Irp->IoStatus.Status = STATUS_SUCCESS;

       Irp->IoStatus.Information = bytesTransfered;

       IoCompleteRequest(Irp, IO_NO_INCREMENT);

 

       return(STATUS_SUCCESS);

}

 

 

Rule 2: If you return from your Dispatch Routine without completing the IRP passed to you, you must (a) Mark the IRP pending, before the IRP is completed to your caller, by calling IoMarkIrpPending(), and (b) return STATUS_PENDING from your Dispatch Routine.

 

Again, no big deal.  But again, let’s just make sure to note that you have to do both of these things, or your code will not work properly.  You have to both return STATUS_PENDING and mark the IRP pending to properly pend the IRP.  And, obviously, you have to mark the IRP pending before any other function has a chance to grab the IRP, complete it back to the driver that called you and the I/O Manager. So, for example, you need to call IoMarkIrpPending() before you stick the IRP on your queue of pending IRPs (where it could be removed, processed, and completed before you marked it pending).  Thus, the right way to do this is:

 

IoMarkIrpPending(Irp);

 

       ExInterlockedInsertTailList(&devExt->ListEntry,

                     &Irp->Tail.Overlay.ListEntry,

&devExt->ListSpinLock );

 

       return(STATUS_PENDING);

}

 

 

There’s an important subtlety to understand about Rule 2.  Note that it says you must mark the IRP pending “before the IRP is completed to your caller”.  This shouldn’t be interpreted to mean you must to mark the IRP pending before you return from your Dispatch Routine.  After all, no driver (including the driver above you) has access to an IRP from its Dispatch Routine after returning from IoCallDriver().  So, as long as you mark the IRP pending before the IRP gets completed, everything will be fine.

 

One of the XP developers talks about the two basic rules presented above as being the contract that your driver enters into with the driver above you. That’s not a bad way to think about it.  And, believe it or not, most of the problems that people have with I/O completion, including completion routines, come down to properly sticking to the contract – that is, scrupulously obeying Rule 1 and Rule 2, above.

 

Pending Problems

So, what do Rule 1 and Rule 2 tell us about why the driver in our previous example failed?  If you apply the rules carefully, it should become clear what the problem is.  In Code Segment 2, you just did:

 

       return(IoCallDriver(devExt->LowerDriver, Irp));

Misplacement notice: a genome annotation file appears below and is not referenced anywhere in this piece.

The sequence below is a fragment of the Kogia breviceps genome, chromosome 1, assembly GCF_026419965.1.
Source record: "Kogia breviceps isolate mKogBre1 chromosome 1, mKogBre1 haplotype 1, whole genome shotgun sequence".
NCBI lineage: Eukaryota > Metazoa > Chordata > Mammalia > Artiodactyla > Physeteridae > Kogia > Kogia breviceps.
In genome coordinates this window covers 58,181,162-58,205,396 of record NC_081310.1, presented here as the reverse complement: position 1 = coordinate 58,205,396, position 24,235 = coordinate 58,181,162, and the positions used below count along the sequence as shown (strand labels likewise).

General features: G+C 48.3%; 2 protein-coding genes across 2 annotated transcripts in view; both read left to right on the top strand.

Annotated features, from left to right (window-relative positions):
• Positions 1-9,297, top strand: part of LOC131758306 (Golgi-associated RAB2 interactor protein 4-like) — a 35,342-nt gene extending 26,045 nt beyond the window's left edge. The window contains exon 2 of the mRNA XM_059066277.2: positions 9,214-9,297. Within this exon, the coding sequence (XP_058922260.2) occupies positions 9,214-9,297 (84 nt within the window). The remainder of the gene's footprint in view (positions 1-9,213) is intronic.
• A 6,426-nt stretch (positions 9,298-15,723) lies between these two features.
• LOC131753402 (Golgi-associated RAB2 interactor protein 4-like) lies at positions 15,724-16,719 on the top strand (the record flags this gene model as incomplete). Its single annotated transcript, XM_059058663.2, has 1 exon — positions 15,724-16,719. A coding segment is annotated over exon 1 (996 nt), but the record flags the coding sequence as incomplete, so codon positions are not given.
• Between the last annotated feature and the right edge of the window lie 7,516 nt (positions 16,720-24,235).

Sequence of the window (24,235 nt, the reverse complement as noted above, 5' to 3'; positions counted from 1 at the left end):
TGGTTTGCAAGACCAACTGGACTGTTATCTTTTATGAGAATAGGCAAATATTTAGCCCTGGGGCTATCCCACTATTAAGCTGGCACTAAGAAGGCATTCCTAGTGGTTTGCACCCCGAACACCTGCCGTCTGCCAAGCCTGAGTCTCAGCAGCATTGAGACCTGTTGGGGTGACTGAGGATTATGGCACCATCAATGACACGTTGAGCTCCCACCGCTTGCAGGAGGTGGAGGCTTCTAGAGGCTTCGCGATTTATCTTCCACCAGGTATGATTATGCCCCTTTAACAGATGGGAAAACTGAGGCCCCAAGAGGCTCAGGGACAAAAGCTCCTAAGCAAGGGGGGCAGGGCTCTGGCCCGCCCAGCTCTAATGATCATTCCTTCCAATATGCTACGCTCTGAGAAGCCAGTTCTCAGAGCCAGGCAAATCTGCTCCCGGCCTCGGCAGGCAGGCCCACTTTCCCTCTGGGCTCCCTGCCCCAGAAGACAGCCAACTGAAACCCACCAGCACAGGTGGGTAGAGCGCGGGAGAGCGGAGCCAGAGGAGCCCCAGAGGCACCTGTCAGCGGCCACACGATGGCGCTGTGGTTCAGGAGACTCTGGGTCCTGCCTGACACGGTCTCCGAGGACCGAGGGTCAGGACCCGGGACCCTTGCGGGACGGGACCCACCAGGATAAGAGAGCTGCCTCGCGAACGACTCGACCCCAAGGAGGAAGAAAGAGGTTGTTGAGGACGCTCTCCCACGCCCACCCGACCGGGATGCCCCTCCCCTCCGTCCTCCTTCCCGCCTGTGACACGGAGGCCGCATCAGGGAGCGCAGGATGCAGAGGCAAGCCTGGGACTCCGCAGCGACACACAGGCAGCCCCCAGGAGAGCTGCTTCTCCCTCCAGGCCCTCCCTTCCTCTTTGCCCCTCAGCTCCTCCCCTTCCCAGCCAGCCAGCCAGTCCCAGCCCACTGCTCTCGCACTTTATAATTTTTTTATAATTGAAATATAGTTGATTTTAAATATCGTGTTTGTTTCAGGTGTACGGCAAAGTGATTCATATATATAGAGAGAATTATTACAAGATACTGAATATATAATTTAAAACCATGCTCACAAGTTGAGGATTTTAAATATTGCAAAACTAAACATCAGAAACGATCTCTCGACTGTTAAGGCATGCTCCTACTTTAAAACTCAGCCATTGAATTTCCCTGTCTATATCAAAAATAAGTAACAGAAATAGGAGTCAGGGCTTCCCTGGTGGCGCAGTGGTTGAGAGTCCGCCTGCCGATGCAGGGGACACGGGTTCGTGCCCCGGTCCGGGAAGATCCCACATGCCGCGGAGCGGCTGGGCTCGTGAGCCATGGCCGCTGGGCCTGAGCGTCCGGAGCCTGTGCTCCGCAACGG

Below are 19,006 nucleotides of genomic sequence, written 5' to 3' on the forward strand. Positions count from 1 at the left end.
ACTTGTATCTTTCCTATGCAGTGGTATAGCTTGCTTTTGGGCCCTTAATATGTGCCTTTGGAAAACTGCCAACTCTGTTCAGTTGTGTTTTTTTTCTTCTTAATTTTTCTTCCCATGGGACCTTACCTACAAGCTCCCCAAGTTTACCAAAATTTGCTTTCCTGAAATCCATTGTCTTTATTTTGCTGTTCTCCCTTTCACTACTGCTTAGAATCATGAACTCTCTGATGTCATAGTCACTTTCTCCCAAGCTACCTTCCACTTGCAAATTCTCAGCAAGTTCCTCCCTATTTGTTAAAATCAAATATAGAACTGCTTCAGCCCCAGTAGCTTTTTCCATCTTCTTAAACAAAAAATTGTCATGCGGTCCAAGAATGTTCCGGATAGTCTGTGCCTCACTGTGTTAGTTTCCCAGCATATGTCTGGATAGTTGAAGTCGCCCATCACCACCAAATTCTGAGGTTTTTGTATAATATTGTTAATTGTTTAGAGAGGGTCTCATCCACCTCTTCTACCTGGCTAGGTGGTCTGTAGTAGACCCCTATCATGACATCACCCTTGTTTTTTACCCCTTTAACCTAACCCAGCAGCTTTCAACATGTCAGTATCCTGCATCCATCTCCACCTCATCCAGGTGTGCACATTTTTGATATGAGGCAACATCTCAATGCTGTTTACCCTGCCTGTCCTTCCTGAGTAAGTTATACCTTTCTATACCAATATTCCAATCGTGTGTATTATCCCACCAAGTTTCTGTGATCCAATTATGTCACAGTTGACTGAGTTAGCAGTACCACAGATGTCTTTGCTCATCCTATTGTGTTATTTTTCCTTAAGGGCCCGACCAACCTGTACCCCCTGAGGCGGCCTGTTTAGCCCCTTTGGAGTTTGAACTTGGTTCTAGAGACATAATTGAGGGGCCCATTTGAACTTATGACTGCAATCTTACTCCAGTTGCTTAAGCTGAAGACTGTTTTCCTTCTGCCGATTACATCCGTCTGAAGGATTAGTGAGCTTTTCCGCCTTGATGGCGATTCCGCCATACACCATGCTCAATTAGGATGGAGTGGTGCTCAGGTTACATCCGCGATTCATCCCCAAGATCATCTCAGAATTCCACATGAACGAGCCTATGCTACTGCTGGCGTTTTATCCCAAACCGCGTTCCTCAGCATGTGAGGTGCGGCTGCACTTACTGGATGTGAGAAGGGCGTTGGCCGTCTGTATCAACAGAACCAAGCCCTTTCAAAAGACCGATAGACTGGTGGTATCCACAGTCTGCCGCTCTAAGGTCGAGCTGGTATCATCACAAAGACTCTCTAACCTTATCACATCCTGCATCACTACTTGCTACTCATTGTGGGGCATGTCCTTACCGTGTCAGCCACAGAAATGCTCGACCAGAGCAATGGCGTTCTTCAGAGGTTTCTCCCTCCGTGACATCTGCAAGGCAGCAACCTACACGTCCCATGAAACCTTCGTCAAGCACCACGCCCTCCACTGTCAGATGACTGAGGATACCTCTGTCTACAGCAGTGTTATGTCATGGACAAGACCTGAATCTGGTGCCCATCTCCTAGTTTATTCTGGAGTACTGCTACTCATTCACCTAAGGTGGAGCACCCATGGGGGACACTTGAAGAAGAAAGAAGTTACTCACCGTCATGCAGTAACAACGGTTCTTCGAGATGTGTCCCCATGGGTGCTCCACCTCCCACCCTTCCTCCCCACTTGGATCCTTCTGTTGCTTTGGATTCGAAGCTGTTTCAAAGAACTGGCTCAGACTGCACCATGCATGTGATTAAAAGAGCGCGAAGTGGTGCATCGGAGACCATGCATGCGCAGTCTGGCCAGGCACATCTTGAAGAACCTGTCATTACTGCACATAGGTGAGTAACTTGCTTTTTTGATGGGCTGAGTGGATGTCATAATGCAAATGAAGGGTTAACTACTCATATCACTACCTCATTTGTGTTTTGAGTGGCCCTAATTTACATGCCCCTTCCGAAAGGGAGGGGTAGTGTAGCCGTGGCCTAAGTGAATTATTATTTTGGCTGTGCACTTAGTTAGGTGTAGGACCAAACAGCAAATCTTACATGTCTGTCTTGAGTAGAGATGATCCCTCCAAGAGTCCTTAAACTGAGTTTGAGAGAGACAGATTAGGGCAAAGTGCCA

}

 

 

Problems occur when the driver below you returns STATUS_PENDING.  When it does, you will also return STATUS_PENDING, right?  And as a result you will break the contract you have with the driver above you that says, according to Rule 2, that if you return STATUS_PENDING you must also mark the IRP pending!

 

So, how do you fix this?  Just honor the contract.  Let’s hope you don’t try to fix it this way:

 

Code Segment 4 (broken code):

 

          status = IoCallDriver(devExt->LowerDriver, Irp);

 

       if (status == STATUS_PENDING) {

              IoMarkIrpPending(Irp);

       }

 

       return(status);

}

 

 

Well, if you do try this, you won’t be the first and you won’t be the last.  Do you see the problem in this code?  As soon as you call IoCallDriver(), your Dispatch Routine no longer has access to the IRP.  The IRP could already be completed, and even freed back to pool by the I/O Manager, by the time you return from IoCallDriver().  So, if you do call IoMarkIrpPending() in the above fragment, you could be scribbling on pool.  Good luck finding that one when the system bugchecks calling some other driver’s timer DPC, or whatever.

 

So, what’s the secret to fixing code segments 2 and 3, above?  The question you need to answer is: When do you have access to the IRP (so you can mark it pending) after you’ve called IoCallDriver(),  but before the IRP is completed back to the driver above you?  The answer is: In your completion routine.

 

Completion Routine Madness

You fix the IRP pending problem by checking in your completion routine to see if the driver immediately below you has returned STATUS_PENDING (which will cause you to return STATUS_PENDING) and if it has, by calling IoMarkIrpPending().  This allows you to fulfill your contract with the driver above you. Fortunately, the I/O Manager tells you in your completion routine if the driver below you returned STATUS_PENDING by setting the PendingReturned flag in the IRP to TRUE.  Thus, if Irp->PendingReturned is set in the IRP in your completion routine, you call IoMarkIrpPending().  The code is as follows:

 

Code Segment 5:

 

YourNewCompletionRoutine(PDEVICE_OBJECT DeviceObject,

PIRP Irp,

PVOID  Context) {

 

       PYOUR_DEV_EXT devExt;

 

       InterlockedDecrement(&devExt->IrpsInProgress);

 

       If(Irp->PendingReturned) {

              IoMarkIrpPending(Irp);

       }

 

return(STATUS_SUCCESS);   

}

 

 

Not hard, right?  But this does mean we have a new rule:

 

Rule 3: If you return the status from the driver below yours as the status from your dispatch routine, the IRP’s pending status, as indicated by Irp->PendingReturned, must be propagated with a completion routine.

 

But Wait, There’s More!